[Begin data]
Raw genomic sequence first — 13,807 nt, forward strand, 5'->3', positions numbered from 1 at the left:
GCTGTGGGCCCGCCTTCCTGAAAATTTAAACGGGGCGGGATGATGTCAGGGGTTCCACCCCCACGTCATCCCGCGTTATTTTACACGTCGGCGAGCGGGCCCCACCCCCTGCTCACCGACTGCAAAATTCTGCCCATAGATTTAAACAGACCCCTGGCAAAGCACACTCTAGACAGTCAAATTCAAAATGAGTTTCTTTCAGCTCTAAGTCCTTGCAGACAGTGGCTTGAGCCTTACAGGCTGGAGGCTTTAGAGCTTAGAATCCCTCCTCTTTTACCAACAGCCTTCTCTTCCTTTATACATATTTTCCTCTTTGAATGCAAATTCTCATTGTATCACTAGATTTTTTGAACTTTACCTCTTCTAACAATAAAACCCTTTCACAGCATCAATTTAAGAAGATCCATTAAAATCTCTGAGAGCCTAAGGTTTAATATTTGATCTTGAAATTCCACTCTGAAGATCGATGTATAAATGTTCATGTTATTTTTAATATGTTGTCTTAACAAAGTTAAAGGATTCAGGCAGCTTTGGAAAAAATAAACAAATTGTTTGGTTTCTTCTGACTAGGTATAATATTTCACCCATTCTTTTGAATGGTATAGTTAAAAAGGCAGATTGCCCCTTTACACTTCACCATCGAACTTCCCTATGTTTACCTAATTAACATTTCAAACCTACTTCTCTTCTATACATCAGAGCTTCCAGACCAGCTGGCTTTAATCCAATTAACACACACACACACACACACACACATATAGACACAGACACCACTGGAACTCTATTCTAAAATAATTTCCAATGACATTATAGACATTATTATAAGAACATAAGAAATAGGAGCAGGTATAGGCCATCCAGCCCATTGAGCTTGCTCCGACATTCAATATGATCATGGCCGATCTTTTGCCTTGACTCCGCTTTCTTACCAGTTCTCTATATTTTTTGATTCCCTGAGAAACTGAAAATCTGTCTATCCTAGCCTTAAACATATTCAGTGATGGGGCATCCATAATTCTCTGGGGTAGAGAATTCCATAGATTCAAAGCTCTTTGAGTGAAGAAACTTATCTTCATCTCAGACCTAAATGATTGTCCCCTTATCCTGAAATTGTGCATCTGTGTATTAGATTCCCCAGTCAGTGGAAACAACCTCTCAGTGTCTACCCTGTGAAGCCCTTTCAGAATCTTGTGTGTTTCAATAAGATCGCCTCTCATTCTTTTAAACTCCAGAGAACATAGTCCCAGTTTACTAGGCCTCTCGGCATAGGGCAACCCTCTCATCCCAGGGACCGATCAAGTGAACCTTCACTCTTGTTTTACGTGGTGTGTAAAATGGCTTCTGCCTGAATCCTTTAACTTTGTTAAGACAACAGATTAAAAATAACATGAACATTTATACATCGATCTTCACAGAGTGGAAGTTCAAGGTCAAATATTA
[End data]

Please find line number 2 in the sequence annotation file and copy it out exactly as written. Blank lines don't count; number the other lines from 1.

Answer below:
GCTGTGGGCCCGCCTTCCTGAAAATTTAAACGGGGCGGGATGATGTCAGGGGTTCCACCCCCACGTCATCCCGCGTTATTTTACACGTCGGCGAGCGGGCCCCACCCCCTGCTCACCGACTGCAAAATTCTGCCCATAGATTTAAACAGACCCCTGGCAAAGCACACTCTAGACAGTCAAATTCAAAATGAGTTTCTTTCAGCTCTAAGTCCTTGCAGACAGTGGCTTGAGCCTTACAGGCTGGAGGCTTTAGAGCTTAGAATCCCTCCTCTTTTACCAACAGCCTTCTCTTCCTTTATACATATTTTCCTCTTTGAATGCAAATTCTCATTGTATCACTAGATTTTTTGAACTTTACCTCTTCTAACAATAAAACCCTTTCACAGCATCAATTTAAGAAGATCCATTAAAATCTCTGAGAGCCTAAGGTTTAATATTTGATCTTGAAATTCCACTCTGAAGATCGATGTATAAATGTTCATGTTATTTTTAATATGTTGTCTTAACAAAGTTAAAGGATTCAGGCAGCTTTGGAAAAAATAAACAAATTGTTTGGTTTCTTCTGACTAGGTATAATATTTCACCCATTCTTTTGAATGGTATAGTTAAAAAGGCAGATTGCCCCTTTACACTTCACCATCGAACTTCCCTATGTTTACCTAATTAACATTTCAAACCTACTTCTCTTCTATACATCAGAGCTTCCAGACCAGCTGGCTTTAATCCAATTAACACACACACACACACACACACACATATAGACACAGACACCACTGGAACTCTATTCTAAAATAATTTCCAATGACATTATAGACATTATTATAAGAACATAAGAAATAGGAGCAGGTATAGGCCATCCAGCCCATTGAGCTTGCTCCGACATTCAATATGATCATGGCCGATCTTTTGCCTTGACTCCGCTTTCTTACCAGTTCTCTATATTTTTTGATTCCCTGAGAAACTGAAAATCTGTCTATCCTAGCCTTAAACATATTCAGTGATGGGGCATCCATAATTCTCTGGGGTAGAGAATTCCATAGATTCAAAGCTCTTTGAGTGAAGAAACTTATCTTCATCTCAGACCTAAATGATTGTCCCCTTATCCTGAAATTGTGCATCTGTGTATTAGATTCCCCAGTCAGTGGAAACAACCTCTCAGTGTCTACCCTGTGAAGCCCTTTCAGAATCTTGTGTGTTTCAATAAGATCGCCTCTCATTCTTTTAAACTCCAGAGAACATAGTCCCAGTTTACTAGGCCTCTCGGCATAGGGCAACCCTCTCATCCCAGGGACCGATCAAGTGAACCTTCACTCTTGTTTTACGTGGTGTGTAAAATGGCTTCTGCCTGAATCCTTTAACTTTGTTAAGACAACAGATTAAAAATAACATGAACATTTATACATCGATCTTCACAGAGTGGAAGTTCAAGGTCAAATATTA